Trouble began for Omar from the inception of the project when the secretariat and NLC committee on housing were completely left out of the project. Instead, Omar nominated a deputy president, Promise Adewusi, who was President of the Senior Staff Association of Nigerian Universities (SSANU) and now the General Secretary of the same union as the chairman of the NLC/Kriston-Lally mass housing committee.
The NLC entered into the agreement with the company in March 2013. 16 months after the agreement was signed and the NLC delegation visiting Greece, the project has failed to take-off. Subscribers paid 10% of the cost of their choice houses.
The early sign of possible failure of the project was when the ground breaking ceremony was continuously moved forward until it was clear to the leadership of Congress that the project, which was intended to be showcased as a major achievement, was headed for disaster.
In the midst of the confusion surrounding the failed housing deal, Omar assured all workers who subscribed to the project that Congress was doing everything possible to secure their interests. To This end, he added: “All funds deposited in the advertised NLC-Kriston-Lally account mentioned above are safe and secure. All depositors into that account can rest assured that their funds are safe.”
He hinted that Congress was working with relevant agencies to explore ways of ensuring that subscribers who may have been manipulated into paying into other accounts are protected.
Several months after the promise, workers are yet to get their money and this explains their present hardline posture.
Subscribers are further ire by the allegation of the Managing Director of Kriston-Lally, Mustapha Madawaki that he gave Omar $1.4 million in installments without the NLC fulfilling its own part of providing the land on which the houses would be built.
Madawaki alleged that Omar collected $1.4 million from him over 15 months as money to be distributed to his National Administrative Council (NAC) colleagues to dissuade them from approaching other developers saying Omar told him there was intense pressure on Congress to enter into another agreement with other developers.
Omar has continually denied collecting money from Madawaki but another member of the NAC revealed that he was offered $30,000 by Madawaki to help persuade NAC members to speed up the process of securing land for the project.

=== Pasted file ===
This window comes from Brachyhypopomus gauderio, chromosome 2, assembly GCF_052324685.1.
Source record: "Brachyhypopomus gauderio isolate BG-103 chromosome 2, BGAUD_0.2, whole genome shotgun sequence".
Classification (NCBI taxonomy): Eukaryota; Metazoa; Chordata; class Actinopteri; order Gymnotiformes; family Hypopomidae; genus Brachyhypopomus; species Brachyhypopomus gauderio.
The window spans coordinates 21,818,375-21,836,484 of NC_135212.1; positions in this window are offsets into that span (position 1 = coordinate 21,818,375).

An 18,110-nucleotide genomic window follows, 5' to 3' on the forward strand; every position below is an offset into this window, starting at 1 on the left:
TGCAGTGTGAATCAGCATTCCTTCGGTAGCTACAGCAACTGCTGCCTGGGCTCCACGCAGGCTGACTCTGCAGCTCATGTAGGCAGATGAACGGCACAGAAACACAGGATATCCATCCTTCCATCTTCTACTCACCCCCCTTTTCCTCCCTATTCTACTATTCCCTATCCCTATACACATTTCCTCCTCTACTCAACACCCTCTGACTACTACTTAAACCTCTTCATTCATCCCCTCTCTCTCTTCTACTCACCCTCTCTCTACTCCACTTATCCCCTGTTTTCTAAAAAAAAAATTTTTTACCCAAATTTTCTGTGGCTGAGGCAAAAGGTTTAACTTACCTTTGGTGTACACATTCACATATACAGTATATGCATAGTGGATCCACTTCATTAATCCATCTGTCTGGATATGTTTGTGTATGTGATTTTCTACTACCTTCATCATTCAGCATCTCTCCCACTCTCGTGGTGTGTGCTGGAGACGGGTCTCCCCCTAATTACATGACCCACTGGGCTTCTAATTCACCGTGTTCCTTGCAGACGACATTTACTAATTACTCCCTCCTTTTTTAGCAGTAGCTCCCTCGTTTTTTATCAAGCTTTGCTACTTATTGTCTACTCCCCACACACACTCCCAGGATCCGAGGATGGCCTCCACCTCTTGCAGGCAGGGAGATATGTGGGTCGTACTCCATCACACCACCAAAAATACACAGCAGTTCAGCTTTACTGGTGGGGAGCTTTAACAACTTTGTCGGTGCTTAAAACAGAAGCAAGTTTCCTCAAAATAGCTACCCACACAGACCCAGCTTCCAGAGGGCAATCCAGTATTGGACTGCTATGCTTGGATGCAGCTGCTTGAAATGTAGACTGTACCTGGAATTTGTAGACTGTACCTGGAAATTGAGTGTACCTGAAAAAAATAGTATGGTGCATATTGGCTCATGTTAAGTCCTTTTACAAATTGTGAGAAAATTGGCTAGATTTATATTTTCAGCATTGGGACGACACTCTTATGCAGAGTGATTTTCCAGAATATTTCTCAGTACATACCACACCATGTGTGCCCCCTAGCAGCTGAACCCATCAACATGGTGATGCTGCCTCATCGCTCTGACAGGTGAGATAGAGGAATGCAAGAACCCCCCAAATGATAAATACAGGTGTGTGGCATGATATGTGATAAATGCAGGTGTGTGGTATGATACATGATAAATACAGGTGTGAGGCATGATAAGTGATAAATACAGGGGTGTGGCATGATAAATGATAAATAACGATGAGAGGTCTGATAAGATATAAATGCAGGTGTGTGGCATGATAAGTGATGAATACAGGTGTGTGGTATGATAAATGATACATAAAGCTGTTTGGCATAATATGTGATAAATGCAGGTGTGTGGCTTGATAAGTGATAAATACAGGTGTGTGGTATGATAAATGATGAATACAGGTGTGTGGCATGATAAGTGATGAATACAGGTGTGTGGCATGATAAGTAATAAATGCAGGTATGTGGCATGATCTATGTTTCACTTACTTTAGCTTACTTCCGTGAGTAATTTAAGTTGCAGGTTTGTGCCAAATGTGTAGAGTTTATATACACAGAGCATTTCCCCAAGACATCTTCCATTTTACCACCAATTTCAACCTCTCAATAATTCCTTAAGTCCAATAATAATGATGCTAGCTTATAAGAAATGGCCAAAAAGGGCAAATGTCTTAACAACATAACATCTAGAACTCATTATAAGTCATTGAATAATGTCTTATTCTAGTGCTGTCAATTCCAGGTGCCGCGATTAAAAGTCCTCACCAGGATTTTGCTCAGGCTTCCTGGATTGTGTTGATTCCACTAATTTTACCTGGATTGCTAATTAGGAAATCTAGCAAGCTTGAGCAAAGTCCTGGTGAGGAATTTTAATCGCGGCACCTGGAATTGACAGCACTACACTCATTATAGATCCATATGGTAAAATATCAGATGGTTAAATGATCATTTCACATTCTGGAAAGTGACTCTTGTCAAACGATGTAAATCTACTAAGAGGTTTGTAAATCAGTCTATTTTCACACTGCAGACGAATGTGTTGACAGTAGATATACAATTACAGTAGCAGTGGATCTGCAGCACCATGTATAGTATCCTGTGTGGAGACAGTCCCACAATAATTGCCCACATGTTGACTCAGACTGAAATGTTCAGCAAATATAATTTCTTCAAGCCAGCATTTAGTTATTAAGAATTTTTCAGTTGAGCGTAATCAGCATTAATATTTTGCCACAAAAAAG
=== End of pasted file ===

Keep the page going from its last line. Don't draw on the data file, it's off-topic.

The refund that the subscribers are demanding may be far-fetched. The reason is that Kriston-Lally insists that an independent third party nominated by courts should administer the refunding process but the NLC is said not be favourably disposed to the idea even though court papers were claimed to have been served on the NLC to that effect.
The question on the lips of the subscribers now is: how do they get their money back if Omar is allowed to handover the mantle of leadership later this week?
Another minus for the Omar’s administration was the way and manner the fuel price hike protests of January 2012 was handled by the NLC, which left its civil society groups dazed. Indeed, that was the first time that NLC did not have a say in determining how much a litre of petrol would be sold for. The government unilaterally did the N97 per litre that was eventually fixed.
Again, akin to the 2011 delegates’ conference, internal acrimonies are threatening the conduct of the 2015 conference with some of the gladiators approaching law enforcement agencies to compel individuals to respect an alleged ‘gentlemen’ agreement that was reached during consultation process or have the process truncated.
Indeed, the three contestants – Wabba Ayuba, Joe Ajaero and Igwe Achese – spent about seven hours at the Directorate of the State Security (DSS) headquarters in Abuja last week. Igwe, who is the President of NUPENG, insists that a gentlemen agreement was reached where it was decided that the post of the NLC President was ceded to the public sector. It is still unknown whether a ‘gentlemen’ agreement would be strong enough to halt the delegates’ conference.
However, Omar’s presidency was not all gloomy because the number of NLC affiliates has indeed grown under his watch as president